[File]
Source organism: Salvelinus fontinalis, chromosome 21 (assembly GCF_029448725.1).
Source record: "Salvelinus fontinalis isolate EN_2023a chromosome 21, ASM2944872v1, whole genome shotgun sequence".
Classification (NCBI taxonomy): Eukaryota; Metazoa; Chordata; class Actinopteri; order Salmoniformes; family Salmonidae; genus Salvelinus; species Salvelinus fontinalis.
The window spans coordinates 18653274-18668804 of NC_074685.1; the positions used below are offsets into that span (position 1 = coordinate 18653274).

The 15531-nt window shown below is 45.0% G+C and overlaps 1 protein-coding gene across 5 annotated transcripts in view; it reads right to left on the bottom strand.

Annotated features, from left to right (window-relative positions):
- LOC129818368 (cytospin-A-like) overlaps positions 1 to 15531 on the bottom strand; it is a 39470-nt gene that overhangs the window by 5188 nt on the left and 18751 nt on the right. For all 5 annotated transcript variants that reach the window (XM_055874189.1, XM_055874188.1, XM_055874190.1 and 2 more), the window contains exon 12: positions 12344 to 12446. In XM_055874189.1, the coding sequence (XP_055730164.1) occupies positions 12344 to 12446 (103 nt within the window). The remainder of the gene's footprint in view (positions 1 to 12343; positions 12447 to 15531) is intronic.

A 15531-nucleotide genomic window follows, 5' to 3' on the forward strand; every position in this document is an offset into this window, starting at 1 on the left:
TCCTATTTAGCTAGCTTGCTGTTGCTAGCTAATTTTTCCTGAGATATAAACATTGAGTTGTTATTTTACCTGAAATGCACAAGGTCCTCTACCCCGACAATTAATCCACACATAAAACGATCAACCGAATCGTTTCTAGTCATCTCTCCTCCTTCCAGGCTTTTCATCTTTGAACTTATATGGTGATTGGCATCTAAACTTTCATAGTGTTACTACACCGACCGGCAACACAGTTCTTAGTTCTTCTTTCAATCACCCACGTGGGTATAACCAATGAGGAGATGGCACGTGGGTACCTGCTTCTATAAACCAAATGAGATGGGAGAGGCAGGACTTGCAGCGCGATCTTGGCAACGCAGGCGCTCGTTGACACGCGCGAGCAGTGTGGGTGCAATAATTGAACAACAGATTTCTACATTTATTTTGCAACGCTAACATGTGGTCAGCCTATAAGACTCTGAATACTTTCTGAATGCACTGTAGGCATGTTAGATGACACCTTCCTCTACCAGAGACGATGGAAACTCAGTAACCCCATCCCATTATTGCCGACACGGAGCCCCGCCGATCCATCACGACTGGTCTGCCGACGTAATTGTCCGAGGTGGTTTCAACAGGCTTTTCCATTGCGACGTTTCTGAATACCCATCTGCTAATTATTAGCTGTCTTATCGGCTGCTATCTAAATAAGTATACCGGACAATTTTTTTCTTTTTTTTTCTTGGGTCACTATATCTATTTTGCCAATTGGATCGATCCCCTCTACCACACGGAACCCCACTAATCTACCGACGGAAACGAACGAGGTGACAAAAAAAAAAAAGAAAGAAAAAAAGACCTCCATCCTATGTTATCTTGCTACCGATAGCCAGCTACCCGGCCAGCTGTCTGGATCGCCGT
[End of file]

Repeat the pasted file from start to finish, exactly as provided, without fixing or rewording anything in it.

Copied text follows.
Source organism: Salvelinus fontinalis, chromosome 21 (assembly GCF_029448725.1).
Source record: "Salvelinus fontinalis isolate EN_2023a chromosome 21, ASM2944872v1, whole genome shotgun sequence".
Classification (NCBI taxonomy): Eukaryota; Metazoa; Chordata; class Actinopteri; order Salmoniformes; family Salmonidae; genus Salvelinus; species Salvelinus fontinalis.
The window spans coordinates 18653274-18668804 of NC_074685.1; the positions used below are offsets into that span (position 1 = coordinate 18653274).

The 15531-nt window shown below is 45.0% G+C and overlaps 1 protein-coding gene across 5 annotated transcripts in view; it reads right to left on the bottom strand.

Annotated features, from left to right (window-relative positions):
- LOC129818368 (cytospin-A-like) overlaps positions 1 to 15531 on the bottom strand; it is a 39470-nt gene that overhangs the window by 5188 nt on the left and 18751 nt on the right. For all 5 annotated transcript variants that reach the window (XM_055874189.1, XM_055874188.1, XM_055874190.1 and 2 more), the window contains exon 12: positions 12344 to 12446. In XM_055874189.1, the coding sequence (XP_055730164.1) occupies positions 12344 to 12446 (103 nt within the window). The remainder of the gene's footprint in view (positions 1 to 12343; positions 12447 to 15531) is intronic.

A 15531-nucleotide genomic window follows, 5' to 3' on the forward strand; every position in this document is an offset into this window, starting at 1 on the left:
TCCTATTTAGCTAGCTTGCTGTTGCTAGCTAATTTTTCCTGAGATATAAACATTGAGTTGTTATTTTACCTGAAATGCACAAGGTCCTCTACCCCGACAATTAATCCACACATAAAACGATCAACCGAATCGTTTCTAGTCATCTCTCCTCCTTCCAGGCTTTTCATCTTTGAACTTATATGGTGATTGGCATCTAAACTTTCATAGTGTTACTACACCGACCGGCAACACAGTTCTTAGTTCTTCTTTCAATCACCCACGTGGGTATAACCAATGAGGAGATGGCACGTGGGTACCTGCTTCTATAAACCAAATGAGATGGGAGAGGCAGGACTTGCAGCGCGATCTTGGCAACGCAGGCGCTCGTTGACACGCGCGAGCAGTGTGGGTGCAATAATTGAACAACAGATTTCTACATTTATTTTGCAACGCTAACATGTGGTCAGCCTATAAGACTCTGAATACTTTCTGAATGCACTGTAGGCATGTTAGATGACACCTTCCTCTACCAGAGACGATGGAAACTCAGTAACCCCATCCCATTATTGCCGACACGGAGCCCCGCCGATCCATCACGACTGGTCTGCCGACGTAATTGTCCGAGGTGGTTTCAACAGGCTTTTCCATTGCGACGTTTCTGAATACCCATCTGCTAATTATTAGCTGTCTTATCGGCTGCTATCTAAATAAGTATACCGGACAATTTTTTTCTTTTTTTTTCTTGGGTCACTATATCTATTTTGCCAATTGGATCGATCCCCTCTACCACACGGAACCCCACTAATCTACCGACGGAAACGAACGAGGTGACAAAAAAAAAAAAGAAAGAAAAAAAGACCTCCATCCTATGTTATCTTGCTACCGATAGCCAGCTACCCGGCCAGCTGTCTGGATCGCCGT